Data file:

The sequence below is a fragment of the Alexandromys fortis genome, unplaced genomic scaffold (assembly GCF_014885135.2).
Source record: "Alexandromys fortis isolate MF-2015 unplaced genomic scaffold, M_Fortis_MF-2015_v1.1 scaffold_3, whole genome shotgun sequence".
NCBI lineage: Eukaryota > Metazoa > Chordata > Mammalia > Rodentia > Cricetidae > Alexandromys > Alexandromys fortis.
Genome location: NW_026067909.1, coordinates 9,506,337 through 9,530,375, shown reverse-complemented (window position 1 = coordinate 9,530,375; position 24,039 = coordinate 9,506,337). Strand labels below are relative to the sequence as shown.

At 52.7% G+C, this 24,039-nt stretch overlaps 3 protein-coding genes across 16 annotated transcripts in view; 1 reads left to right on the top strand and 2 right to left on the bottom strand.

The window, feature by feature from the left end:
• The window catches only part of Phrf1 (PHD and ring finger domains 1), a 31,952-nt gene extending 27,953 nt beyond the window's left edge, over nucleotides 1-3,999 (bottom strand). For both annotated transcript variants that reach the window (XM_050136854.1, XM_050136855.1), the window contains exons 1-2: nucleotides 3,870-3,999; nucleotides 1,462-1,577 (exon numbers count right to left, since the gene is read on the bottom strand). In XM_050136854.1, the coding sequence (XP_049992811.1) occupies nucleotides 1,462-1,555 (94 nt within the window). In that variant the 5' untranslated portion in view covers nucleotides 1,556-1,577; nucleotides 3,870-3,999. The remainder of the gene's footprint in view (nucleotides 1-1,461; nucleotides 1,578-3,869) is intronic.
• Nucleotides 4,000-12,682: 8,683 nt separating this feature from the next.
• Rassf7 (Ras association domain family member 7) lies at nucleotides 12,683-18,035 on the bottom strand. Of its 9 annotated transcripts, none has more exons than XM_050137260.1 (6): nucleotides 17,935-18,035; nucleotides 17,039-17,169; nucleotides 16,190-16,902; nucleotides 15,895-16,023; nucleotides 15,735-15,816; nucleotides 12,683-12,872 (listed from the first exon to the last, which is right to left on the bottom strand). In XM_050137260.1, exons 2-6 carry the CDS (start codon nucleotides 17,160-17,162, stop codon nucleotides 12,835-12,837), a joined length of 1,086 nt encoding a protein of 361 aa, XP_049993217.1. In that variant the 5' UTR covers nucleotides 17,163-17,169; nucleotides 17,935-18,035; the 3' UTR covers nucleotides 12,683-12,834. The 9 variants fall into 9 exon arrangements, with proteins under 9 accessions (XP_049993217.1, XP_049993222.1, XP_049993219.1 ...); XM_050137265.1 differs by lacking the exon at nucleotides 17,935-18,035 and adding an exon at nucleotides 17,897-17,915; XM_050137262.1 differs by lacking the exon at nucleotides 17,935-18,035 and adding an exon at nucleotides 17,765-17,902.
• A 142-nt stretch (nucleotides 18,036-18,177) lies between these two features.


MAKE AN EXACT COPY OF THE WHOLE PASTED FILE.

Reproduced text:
The sequence below is a fragment of the Alexandromys fortis genome, unplaced genomic scaffold (assembly GCF_014885135.2).
Source record: "Alexandromys fortis isolate MF-2015 unplaced genomic scaffold, M_Fortis_MF-2015_v1.1 scaffold_3, whole genome shotgun sequence".
NCBI lineage: Eukaryota > Metazoa > Chordata > Mammalia > Rodentia > Cricetidae > Alexandromys > Alexandromys fortis.
Genome location: NW_026067909.1, coordinates 9,506,337 through 9,530,375, shown reverse-complemented (window position 1 = coordinate 9,530,375; position 24,039 = coordinate 9,506,337). Strand labels below are relative to the sequence as shown.

At 52.7% G+C, this 24,039-nt stretch overlaps 3 protein-coding genes across 16 annotated transcripts in view; 1 reads left to right on the top strand and 2 right to left on the bottom strand.

The window, feature by feature from the left end:
• The window catches only part of Phrf1 (PHD and ring finger domains 1), a 31,952-nt gene extending 27,953 nt beyond the window's left edge, over nucleotides 1-3,999 (bottom strand). For both annotated transcript variants that reach the window (XM_050136854.1, XM_050136855.1), the window contains exons 1-2: nucleotides 3,870-3,999; nucleotides 1,462-1,577 (exon numbers count right to left, since the gene is read on the bottom strand). In XM_050136854.1, the coding sequence (XP_049992811.1) occupies nucleotides 1,462-1,555 (94 nt within the window). In that variant the 5' untranslated portion in view covers nucleotides 1,556-1,577; nucleotides 3,870-3,999. The remainder of the gene's footprint in view (nucleotides 1-1,461; nucleotides 1,578-3,869) is intronic.
• Nucleotides 4,000-12,682: 8,683 nt separating this feature from the next.
• Rassf7 (Ras association domain family member 7) lies at nucleotides 12,683-18,035 on the bottom strand. Of its 9 annotated transcripts, none has more exons than XM_050137260.1 (6): nucleotides 17,935-18,035; nucleotides 17,039-17,169; nucleotides 16,190-16,902; nucleotides 15,895-16,023; nucleotides 15,735-15,816; nucleotides 12,683-12,872 (listed from the first exon to the last, which is right to left on the bottom strand). In XM_050137260.1, exons 2-6 carry the CDS (start codon nucleotides 17,160-17,162, stop codon nucleotides 12,835-12,837), a joined length of 1,086 nt encoding a protein of 361 aa, XP_049993217.1. In that variant the 5' UTR covers nucleotides 17,163-17,169; nucleotides 17,935-18,035; the 3' UTR covers nucleotides 12,683-12,834. The 9 variants fall into 9 exon arrangements, with proteins under 9 accessions (XP_049993217.1, XP_049993222.1, XP_049993219.1 ...); XM_050137265.1 differs by lacking the exon at nucleotides 17,935-18,035 and adding an exon at nucleotides 17,897-17,915; XM_050137262.1 differs by lacking the exon at nucleotides 17,935-18,035 and adding an exon at nucleotides 17,765-17,902.
• A 142-nt stretch (nucleotides 18,036-18,177) lies between these two features.